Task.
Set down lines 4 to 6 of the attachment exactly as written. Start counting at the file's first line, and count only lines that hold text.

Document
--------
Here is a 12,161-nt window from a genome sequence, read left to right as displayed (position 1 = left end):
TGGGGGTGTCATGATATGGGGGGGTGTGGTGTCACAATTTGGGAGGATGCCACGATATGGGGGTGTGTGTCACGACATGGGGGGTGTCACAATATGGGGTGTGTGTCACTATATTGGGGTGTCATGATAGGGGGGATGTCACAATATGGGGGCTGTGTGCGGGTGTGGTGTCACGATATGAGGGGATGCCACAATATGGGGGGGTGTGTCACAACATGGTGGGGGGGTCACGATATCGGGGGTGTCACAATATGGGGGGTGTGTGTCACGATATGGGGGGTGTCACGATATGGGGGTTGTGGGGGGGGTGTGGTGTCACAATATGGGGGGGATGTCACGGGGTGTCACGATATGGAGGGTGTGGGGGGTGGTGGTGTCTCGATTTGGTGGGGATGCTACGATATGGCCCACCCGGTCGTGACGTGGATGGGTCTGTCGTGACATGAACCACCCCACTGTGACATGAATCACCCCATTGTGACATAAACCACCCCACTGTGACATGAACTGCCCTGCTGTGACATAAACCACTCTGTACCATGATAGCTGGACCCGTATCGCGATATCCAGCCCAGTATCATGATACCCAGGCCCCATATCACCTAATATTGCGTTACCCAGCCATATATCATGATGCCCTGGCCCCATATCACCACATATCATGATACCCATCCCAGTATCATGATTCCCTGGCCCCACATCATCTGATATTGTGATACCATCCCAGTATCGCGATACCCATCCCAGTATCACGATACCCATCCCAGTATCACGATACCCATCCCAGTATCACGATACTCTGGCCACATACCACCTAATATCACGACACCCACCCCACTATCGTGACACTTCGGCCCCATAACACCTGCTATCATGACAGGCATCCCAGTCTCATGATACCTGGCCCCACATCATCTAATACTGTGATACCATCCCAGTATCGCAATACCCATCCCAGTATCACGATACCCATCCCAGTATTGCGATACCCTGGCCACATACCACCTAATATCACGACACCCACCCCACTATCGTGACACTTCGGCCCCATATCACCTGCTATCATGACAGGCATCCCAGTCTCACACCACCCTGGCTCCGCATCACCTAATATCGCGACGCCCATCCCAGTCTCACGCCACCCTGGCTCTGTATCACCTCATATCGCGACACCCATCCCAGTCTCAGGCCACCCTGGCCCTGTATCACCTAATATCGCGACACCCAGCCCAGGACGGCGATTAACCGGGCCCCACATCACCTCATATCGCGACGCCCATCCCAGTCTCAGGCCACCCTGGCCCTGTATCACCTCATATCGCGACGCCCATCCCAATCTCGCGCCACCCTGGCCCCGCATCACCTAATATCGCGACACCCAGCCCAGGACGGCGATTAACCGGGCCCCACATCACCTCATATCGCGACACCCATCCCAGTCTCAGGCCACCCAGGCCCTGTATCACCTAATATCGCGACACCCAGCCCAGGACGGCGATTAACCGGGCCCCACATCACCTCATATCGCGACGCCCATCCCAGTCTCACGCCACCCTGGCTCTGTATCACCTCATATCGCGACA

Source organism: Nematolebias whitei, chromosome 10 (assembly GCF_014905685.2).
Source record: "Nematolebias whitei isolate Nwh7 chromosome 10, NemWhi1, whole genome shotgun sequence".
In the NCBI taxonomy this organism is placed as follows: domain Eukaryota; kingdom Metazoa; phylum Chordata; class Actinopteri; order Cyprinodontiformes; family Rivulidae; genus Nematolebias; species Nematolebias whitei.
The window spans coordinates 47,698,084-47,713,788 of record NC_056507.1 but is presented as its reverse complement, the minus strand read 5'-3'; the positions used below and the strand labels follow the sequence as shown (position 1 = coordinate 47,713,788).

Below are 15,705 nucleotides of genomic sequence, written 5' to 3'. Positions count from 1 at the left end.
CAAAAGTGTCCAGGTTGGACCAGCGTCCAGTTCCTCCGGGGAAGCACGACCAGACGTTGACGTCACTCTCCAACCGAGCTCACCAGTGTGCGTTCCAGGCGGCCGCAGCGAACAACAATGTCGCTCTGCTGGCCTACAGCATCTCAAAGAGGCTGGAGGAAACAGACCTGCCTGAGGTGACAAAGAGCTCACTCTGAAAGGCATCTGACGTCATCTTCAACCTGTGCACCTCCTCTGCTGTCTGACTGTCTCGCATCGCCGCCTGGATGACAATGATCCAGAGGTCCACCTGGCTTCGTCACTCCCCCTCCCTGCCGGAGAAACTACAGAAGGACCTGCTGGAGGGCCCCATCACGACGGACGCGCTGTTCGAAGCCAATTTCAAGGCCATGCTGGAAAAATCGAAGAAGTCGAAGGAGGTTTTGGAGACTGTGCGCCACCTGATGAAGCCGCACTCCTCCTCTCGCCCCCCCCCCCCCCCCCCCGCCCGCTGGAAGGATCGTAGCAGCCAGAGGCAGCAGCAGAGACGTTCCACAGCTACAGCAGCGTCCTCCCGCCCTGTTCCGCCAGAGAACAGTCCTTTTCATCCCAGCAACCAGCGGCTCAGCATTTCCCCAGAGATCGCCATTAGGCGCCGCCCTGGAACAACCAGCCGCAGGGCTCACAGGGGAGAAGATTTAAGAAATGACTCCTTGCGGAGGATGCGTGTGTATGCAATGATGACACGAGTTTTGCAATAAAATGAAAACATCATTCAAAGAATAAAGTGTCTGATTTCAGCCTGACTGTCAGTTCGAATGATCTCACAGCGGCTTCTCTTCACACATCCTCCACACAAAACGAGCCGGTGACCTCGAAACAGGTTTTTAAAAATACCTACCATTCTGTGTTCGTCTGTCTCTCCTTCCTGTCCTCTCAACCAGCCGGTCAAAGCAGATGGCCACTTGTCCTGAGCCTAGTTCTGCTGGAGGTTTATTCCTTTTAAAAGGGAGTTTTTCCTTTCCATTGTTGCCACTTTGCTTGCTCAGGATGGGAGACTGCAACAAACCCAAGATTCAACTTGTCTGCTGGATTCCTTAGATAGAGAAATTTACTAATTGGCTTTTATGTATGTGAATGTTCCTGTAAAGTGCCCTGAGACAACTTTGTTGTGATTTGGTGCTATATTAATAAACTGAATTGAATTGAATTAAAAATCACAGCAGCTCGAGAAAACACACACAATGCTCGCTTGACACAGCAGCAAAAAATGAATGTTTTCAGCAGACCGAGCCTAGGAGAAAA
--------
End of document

Source record: "Nematolebias whitei isolate Nwh7 chromosome 10, NemWhi1, whole genome shotgun sequence".
In the NCBI taxonomy this organism is placed as follows: domain Eukaryota; kingdom Metazoa; phylum Chordata; class Actinopteri; order Cyprinodontiformes; family Rivulidae; genus Nematolebias; species Nematolebias whitei.
The window spans coordinates 47,698,084-47,713,788 of record NC_056507.1 but is presented as its reverse complement, the minus strand read 5'-3'; the positions used below and the strand labels follow the sequence as shown (position 1 = coordinate 47,713,788).